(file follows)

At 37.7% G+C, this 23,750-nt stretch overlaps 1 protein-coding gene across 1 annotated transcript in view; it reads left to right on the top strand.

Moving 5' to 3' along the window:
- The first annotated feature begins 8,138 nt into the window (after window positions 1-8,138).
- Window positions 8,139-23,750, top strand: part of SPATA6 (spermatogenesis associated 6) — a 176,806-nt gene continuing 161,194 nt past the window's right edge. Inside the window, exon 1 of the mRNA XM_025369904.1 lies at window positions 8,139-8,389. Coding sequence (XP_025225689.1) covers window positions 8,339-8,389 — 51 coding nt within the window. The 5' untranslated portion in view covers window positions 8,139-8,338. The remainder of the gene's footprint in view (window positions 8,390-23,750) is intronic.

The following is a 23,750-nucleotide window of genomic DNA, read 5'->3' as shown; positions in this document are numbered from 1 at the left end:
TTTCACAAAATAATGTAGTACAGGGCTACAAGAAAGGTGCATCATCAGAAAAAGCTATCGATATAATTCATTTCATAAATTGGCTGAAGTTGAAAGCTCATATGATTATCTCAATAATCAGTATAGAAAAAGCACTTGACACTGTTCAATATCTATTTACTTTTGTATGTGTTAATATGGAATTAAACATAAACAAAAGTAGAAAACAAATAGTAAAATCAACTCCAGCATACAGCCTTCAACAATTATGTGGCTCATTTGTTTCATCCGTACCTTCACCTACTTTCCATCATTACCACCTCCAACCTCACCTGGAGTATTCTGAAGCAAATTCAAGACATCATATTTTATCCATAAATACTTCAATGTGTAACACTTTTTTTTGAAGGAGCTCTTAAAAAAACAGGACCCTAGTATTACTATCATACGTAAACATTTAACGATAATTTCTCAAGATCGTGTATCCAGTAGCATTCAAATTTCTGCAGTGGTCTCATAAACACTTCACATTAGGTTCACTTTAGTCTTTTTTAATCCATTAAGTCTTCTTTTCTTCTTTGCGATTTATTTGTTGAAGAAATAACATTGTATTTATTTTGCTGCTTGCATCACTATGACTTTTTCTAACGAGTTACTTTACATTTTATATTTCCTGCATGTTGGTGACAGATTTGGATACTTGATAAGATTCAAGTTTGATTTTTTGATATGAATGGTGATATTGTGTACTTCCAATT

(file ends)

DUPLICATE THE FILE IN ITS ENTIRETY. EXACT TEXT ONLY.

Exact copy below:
At 37.7% G+C, this 23,750-nt stretch overlaps 1 protein-coding gene across 1 annotated transcript in view; it reads left to right on the top strand.

Moving 5' to 3' along the window:
- The first annotated feature begins 8,138 nt into the window (after window positions 1-8,138).
- Window positions 8,139-23,750, top strand: part of SPATA6 (spermatogenesis associated 6) — a 176,806-nt gene continuing 161,194 nt past the window's right edge. Inside the window, exon 1 of the mRNA XM_025369904.1 lies at window positions 8,139-8,389. Coding sequence (XP_025225689.1) covers window positions 8,339-8,389 — 51 coding nt within the window. The 5' untranslated portion in view covers window positions 8,139-8,338. The remainder of the gene's footprint in view (window positions 8,390-23,750) is intronic.

The following is a 23,750-nucleotide window of genomic DNA, read 5'->3' as shown; positions in this document are numbered from 1 at the left end:
TTTCACAAAATAATGTAGTACAGGGCTACAAGAAAGGTGCATCATCAGAAAAAGCTATCGATATAATTCATTTCATAAATTGGCTGAAGTTGAAAGCTCATATGATTATCTCAATAATCAGTATAGAAAAAGCACTTGACACTGTTCAATATCTATTTACTTTTGTATGTGTTAATATGGAATTAAACATAAACAAAAGTAGAAAACAAATAGTAAAATCAACTCCAGCATACAGCCTTCAACAATTATGTGGCTCATTTGTTTCATCCGTACCTTCACCTACTTTCCATCATTACCACCTCCAACCTCACCTGGAGTATTCTGAAGCAAATTCAAGACATCATATTTTATCCATAAATACTTCAATGTGTAACACTTTTTTTTGAAGGAGCTCTTAAAAAAACAGGACCCTAGTATTACTATCATACGTAAACATTTAACGATAATTTCTCAAGATCGTGTATCCAGTAGCATTCAAATTTCTGCAGTGGTCTCATAAACACTTCACATTAGGTTCACTTTAGTCTTTTTTAATCCATTAAGTCTTCTTTTCTTCTTTGCGATTTATTTGTTGAAGAAATAACATTGTATTTATTTTGCTGCTTGCATCACTATGACTTTTTCTAACGAGTTACTTTACATTTTATATTTCCTGCATGTTGGTGACAGATTTGGATACTTGATAAGATTCAAGTTTGATTTTTTGATATGAATGGTGATATTGTGTACTTCCAATT